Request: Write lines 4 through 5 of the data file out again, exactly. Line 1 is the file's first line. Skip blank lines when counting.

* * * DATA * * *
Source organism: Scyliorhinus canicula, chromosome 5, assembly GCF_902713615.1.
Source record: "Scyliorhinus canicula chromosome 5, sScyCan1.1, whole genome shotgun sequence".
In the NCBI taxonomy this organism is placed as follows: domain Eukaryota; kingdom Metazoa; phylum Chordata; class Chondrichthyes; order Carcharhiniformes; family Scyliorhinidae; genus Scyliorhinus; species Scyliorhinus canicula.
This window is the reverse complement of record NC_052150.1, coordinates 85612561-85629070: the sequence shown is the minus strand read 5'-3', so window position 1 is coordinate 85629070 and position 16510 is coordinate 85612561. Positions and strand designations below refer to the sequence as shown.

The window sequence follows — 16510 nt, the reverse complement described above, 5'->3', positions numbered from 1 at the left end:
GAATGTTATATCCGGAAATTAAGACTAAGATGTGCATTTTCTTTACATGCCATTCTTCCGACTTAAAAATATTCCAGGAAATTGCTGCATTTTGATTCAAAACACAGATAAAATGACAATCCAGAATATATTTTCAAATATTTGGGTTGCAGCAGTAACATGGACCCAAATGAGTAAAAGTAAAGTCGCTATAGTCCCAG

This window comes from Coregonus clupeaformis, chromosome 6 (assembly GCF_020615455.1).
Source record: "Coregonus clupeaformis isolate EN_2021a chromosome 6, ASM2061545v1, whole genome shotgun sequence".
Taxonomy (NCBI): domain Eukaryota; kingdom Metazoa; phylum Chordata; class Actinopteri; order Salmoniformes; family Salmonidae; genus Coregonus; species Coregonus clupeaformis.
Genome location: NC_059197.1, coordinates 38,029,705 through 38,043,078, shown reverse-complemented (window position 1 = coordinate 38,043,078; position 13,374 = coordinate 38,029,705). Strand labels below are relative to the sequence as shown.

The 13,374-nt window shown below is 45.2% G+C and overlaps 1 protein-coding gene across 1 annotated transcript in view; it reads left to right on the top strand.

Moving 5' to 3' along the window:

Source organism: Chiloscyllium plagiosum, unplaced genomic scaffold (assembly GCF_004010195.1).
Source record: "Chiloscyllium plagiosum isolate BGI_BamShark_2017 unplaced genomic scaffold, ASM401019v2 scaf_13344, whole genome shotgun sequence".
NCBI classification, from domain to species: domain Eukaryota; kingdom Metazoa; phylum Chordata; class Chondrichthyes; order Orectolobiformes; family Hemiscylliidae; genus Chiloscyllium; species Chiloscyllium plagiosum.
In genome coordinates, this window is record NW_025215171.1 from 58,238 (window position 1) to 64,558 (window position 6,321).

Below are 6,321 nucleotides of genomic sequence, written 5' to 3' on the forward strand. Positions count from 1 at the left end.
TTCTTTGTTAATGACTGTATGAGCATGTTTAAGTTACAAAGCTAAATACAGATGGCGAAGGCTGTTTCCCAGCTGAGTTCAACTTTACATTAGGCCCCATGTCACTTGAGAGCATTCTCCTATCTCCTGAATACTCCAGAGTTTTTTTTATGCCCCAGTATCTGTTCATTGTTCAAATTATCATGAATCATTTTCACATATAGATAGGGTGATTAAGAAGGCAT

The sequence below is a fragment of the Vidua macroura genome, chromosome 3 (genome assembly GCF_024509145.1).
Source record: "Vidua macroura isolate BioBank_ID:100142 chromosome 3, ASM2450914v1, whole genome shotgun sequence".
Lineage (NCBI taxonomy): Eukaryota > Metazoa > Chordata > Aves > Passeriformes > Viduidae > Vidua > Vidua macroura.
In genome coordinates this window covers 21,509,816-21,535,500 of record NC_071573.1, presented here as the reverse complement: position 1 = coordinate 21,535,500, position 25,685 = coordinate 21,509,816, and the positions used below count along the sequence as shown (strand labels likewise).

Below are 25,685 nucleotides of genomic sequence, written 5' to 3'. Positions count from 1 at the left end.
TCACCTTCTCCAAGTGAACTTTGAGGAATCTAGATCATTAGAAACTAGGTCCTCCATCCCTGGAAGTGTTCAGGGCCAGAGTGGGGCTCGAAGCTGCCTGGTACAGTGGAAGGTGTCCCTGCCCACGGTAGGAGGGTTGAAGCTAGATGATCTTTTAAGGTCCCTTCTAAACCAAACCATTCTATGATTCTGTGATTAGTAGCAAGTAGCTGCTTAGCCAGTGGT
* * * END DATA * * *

This window is the reverse complement of record NC_052150.1, coordinates 85612561-85629070: the sequence shown is the minus strand read 5'-3', so window position 1 is coordinate 85629070 and position 16510 is coordinate 85612561. Positions and strand designations below refer to the sequence as shown.

The window sequence follows — 16510 nt, the reverse complement described above, 5'->3', positions numbered from 1 at the left end: